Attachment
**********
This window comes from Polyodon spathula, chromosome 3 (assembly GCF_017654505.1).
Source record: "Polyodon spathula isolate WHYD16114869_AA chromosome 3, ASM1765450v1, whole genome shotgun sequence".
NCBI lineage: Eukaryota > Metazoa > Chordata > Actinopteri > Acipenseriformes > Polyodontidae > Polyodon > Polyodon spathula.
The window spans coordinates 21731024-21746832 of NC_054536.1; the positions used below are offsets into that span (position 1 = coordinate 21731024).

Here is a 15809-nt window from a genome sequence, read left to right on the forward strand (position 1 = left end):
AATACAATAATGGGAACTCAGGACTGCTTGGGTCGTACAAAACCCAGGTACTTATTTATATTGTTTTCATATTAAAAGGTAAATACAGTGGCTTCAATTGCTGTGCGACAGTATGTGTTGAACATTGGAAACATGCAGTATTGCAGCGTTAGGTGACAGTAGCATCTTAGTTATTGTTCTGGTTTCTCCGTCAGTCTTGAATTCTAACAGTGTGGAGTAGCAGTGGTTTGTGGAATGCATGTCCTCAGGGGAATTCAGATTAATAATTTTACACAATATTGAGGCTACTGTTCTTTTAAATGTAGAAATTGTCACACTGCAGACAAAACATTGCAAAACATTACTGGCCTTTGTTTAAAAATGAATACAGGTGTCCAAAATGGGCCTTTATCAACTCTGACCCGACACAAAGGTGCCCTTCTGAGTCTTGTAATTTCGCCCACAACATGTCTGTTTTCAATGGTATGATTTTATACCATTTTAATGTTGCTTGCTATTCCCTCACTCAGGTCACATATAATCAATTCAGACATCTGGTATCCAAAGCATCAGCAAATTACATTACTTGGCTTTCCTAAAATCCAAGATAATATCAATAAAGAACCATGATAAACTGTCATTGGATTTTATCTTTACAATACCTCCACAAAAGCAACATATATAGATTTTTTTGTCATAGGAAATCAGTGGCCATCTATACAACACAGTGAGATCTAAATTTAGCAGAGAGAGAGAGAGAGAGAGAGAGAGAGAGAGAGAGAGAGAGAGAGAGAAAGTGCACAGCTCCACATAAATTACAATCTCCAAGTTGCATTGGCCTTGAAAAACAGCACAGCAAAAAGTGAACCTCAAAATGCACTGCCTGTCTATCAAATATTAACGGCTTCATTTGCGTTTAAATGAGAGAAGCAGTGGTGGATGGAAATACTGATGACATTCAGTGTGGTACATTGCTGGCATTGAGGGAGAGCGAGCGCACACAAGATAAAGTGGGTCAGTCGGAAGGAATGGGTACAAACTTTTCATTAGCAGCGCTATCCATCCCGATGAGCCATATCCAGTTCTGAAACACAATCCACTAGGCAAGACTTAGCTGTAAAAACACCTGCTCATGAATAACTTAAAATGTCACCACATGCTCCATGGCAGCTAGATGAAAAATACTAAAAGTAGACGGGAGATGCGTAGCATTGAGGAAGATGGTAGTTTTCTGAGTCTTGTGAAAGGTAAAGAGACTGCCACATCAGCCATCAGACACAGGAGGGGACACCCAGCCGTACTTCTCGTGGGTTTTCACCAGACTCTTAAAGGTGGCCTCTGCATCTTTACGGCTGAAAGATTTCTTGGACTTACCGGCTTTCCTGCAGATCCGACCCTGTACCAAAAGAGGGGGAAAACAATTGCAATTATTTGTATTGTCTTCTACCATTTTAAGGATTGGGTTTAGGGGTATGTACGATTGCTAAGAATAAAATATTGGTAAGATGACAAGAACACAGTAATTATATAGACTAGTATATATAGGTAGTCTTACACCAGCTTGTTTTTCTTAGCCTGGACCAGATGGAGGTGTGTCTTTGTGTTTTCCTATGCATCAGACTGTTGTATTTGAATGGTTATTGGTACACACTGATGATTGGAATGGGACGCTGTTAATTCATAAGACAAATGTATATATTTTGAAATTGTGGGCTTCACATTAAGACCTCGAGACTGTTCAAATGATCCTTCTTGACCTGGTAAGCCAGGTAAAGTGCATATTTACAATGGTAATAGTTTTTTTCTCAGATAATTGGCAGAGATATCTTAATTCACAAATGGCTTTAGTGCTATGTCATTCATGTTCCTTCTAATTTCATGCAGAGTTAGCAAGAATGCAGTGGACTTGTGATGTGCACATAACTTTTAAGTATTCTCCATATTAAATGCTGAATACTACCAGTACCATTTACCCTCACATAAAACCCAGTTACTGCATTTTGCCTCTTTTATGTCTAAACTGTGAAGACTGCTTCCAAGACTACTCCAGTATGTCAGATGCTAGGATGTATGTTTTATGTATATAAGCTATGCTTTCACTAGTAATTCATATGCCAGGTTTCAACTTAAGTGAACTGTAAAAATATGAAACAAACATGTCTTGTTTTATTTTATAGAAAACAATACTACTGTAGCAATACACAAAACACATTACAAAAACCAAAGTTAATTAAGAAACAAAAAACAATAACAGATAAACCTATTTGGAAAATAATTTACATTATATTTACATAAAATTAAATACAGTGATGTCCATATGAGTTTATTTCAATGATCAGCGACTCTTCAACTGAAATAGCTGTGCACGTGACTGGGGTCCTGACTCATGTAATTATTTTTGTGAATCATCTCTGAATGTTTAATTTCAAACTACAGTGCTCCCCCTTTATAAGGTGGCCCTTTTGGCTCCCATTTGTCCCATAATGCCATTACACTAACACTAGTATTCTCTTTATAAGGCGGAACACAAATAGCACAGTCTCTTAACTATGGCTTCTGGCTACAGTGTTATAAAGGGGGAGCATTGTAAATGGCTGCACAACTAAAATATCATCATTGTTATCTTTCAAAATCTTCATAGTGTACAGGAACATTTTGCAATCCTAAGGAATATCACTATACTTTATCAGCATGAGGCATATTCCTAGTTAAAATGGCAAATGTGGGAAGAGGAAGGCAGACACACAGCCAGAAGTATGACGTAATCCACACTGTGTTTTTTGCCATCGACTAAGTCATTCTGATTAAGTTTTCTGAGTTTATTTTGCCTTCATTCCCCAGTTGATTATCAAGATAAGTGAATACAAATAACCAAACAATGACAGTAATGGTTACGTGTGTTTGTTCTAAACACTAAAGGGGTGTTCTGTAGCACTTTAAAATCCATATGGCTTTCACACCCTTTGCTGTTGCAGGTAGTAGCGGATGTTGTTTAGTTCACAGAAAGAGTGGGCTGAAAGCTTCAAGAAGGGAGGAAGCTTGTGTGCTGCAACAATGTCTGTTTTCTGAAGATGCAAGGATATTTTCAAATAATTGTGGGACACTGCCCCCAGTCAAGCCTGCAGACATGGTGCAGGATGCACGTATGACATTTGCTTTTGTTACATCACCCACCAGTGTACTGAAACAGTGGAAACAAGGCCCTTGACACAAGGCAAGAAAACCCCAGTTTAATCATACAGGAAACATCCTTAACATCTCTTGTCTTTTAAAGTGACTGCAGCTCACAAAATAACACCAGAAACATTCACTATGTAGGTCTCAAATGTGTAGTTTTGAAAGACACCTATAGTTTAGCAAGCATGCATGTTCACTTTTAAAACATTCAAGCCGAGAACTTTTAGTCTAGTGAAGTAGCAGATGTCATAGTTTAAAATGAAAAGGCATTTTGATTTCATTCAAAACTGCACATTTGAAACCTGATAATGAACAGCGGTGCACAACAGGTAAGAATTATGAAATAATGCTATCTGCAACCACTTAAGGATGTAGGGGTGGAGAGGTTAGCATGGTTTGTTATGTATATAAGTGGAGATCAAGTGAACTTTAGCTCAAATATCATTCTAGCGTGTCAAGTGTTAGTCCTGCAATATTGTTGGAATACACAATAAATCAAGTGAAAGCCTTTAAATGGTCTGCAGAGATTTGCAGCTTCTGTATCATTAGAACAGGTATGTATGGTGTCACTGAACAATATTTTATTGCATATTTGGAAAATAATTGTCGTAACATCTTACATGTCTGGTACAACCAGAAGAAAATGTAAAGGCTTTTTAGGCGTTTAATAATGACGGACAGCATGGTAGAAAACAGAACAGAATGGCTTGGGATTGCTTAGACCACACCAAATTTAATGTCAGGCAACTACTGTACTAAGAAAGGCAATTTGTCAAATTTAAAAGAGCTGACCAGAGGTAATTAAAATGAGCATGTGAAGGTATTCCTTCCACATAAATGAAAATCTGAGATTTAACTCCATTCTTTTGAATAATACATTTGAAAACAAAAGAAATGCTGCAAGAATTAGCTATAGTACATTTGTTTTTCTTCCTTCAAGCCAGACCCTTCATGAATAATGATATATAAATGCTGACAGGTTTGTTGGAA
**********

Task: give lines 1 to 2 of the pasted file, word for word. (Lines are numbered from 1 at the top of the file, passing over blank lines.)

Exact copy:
This window comes from Polyodon spathula, chromosome 3 (assembly GCF_017654505.1).
Source record: "Polyodon spathula isolate WHYD16114869_AA chromosome 3, ASM1765450v1, whole genome shotgun sequence".